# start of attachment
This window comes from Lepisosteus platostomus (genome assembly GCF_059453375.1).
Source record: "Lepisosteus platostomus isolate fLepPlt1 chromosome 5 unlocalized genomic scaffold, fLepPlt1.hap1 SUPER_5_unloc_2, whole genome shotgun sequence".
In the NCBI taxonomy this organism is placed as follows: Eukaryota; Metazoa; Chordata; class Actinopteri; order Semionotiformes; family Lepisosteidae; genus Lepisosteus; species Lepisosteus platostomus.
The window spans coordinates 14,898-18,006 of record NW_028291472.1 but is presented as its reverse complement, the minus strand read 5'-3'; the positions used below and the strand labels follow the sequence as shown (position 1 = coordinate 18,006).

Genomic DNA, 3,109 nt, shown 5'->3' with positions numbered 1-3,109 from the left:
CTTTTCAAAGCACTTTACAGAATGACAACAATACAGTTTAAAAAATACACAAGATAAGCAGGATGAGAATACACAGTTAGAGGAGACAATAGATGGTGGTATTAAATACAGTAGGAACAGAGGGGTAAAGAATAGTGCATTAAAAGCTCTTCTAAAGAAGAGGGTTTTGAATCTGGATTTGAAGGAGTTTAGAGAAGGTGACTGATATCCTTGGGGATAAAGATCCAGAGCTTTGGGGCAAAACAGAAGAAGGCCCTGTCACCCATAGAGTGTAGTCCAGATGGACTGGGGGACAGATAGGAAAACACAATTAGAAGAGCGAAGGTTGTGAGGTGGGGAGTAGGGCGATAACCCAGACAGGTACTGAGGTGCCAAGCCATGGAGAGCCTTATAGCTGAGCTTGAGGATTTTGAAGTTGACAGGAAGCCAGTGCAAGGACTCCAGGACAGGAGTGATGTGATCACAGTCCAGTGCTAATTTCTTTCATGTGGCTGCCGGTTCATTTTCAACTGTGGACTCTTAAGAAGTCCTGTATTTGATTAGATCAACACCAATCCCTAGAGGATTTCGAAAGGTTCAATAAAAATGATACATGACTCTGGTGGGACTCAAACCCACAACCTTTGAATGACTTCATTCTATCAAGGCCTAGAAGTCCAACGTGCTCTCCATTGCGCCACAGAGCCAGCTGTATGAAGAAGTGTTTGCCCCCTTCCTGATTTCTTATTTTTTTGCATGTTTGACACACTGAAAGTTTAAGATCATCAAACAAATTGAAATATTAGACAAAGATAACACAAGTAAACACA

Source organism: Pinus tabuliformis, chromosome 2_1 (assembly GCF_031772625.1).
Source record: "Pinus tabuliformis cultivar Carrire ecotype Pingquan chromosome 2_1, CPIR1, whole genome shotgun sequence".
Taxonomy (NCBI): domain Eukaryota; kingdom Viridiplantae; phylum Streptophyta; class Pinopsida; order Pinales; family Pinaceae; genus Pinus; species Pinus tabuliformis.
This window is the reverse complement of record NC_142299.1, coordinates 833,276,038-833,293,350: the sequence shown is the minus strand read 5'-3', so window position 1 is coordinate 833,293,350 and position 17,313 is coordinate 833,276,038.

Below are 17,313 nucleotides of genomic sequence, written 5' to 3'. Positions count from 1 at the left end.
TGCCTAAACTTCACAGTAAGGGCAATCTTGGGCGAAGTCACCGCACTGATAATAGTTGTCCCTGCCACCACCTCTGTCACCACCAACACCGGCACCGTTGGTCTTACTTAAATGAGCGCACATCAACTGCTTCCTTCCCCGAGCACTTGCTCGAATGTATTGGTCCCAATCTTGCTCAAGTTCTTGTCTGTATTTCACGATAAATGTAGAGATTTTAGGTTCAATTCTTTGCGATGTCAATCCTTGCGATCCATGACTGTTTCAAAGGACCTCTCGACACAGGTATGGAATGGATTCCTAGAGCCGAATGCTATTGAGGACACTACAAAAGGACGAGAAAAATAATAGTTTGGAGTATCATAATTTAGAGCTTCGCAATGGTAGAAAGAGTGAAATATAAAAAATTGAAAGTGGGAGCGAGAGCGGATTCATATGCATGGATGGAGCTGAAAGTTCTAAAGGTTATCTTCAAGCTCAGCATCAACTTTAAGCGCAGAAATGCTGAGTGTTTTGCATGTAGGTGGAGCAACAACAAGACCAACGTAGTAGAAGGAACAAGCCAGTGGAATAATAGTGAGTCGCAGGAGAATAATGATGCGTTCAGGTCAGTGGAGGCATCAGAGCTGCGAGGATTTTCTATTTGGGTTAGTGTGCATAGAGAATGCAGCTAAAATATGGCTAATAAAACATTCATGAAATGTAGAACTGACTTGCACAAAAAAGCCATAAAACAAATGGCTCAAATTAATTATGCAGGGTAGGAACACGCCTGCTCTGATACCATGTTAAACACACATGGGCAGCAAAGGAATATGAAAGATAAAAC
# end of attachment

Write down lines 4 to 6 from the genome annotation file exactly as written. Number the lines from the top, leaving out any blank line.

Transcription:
The window spans coordinates 14,898-18,006 of record NW_028291472.1 but is presented as its reverse complement, the minus strand read 5'-3'; the positions used below and the strand labels follow the sequence as shown (position 1 = coordinate 18,006).

Genomic DNA, 3,109 nt, shown 5'->3' with positions numbered 1-3,109 from the left:
CTTTTCAAAGCACTTTACAGAATGACAACAATACAGTTTAAAAAATACACAAGATAAGCAGGATGAGAATACACAGTTAGAGGAGACAATAGATGGTGGTATTAAATACAGTAGGAACAGAGGGGTAAAGAATAGTGCATTAAAAGCTCTTCTAAAGAAGAGGGTTTTGAATCTGGATTTGAAGGAGTTTAGAGAAGGTGACTGATATCCTTGGGGATAAAGATCCAGAGCTTTGGGGCAAAACAGAAGAAGGCCCTGTCACCCATAGAGTGTAGTCCAGATGGACTGGGGGACAGATAGGAAAACACAATTAGAAGAGCGAAGGTTGTGAGGTGGGGAGTAGGGCGATAACCCAGACAGGTACTGAGGTGCCAAGCCATGGAGAGCCTTATAGCTGAGCTTGAGGATTTTGAAGTTGACAGGAAGCCAGTGCAAGGACTCCAGGACAGGAGTGATGTGATCACAGTCCAGTGCTAATTTCTTTCATGTGGCTGCCGGTTCATTTTCAACTGTGGACTCTTAAGAAGTCCTGTATTTGATTAGATCAACACCAATCCCTAGAGGATTTCGAAAGGTTCAATAAAAATGATACATGACTCTGGTGGGACTCAAACCCACAACCTTTGAATGACTTCATTCTATCAAGGCCTAGAAGTCCAACGTGCTCTCCATTGCGCCACAGAGCCAGCTGTATGAAGAAGTGTTTGCCCCCTTCCTGATTTCTTATTTTTTTGCATGTTTGACACACTGAAAGTTTAAGATCATCAAACAAATTGAAATATTAGACAAAGATAACACAAGTAAACACA